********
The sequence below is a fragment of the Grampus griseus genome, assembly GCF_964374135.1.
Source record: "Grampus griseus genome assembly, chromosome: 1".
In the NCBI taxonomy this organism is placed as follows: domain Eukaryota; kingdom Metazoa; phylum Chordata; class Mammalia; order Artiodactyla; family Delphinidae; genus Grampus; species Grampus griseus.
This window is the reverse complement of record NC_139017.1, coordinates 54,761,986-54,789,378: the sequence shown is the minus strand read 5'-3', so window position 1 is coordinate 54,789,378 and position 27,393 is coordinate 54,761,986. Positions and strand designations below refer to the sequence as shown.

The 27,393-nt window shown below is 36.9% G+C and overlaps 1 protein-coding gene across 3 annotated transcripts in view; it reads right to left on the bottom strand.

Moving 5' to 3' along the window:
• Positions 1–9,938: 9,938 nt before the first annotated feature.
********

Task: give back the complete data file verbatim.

The sequence below is a fragment of the Grampus griseus genome, assembly GCF_964374135.1.
Source record: "Grampus griseus genome assembly, chromosome: 1".
In the NCBI taxonomy this organism is placed as follows: domain Eukaryota; kingdom Metazoa; phylum Chordata; class Mammalia; order Artiodactyla; family Delphinidae; genus Grampus; species Grampus griseus.
This window is the reverse complement of record NC_139017.1, coordinates 54,761,986-54,789,378: the sequence shown is the minus strand read 5'-3', so window position 1 is coordinate 54,789,378 and position 27,393 is coordinate 54,761,986. Positions and strand designations below refer to the sequence as shown.

The 27,393-nt window shown below is 36.9% G+C and overlaps 1 protein-coding gene across 3 annotated transcripts in view; it reads right to left on the bottom strand.

Moving 5' to 3' along the window:
• Positions 1–9,938: 9,938 nt before the first annotated feature.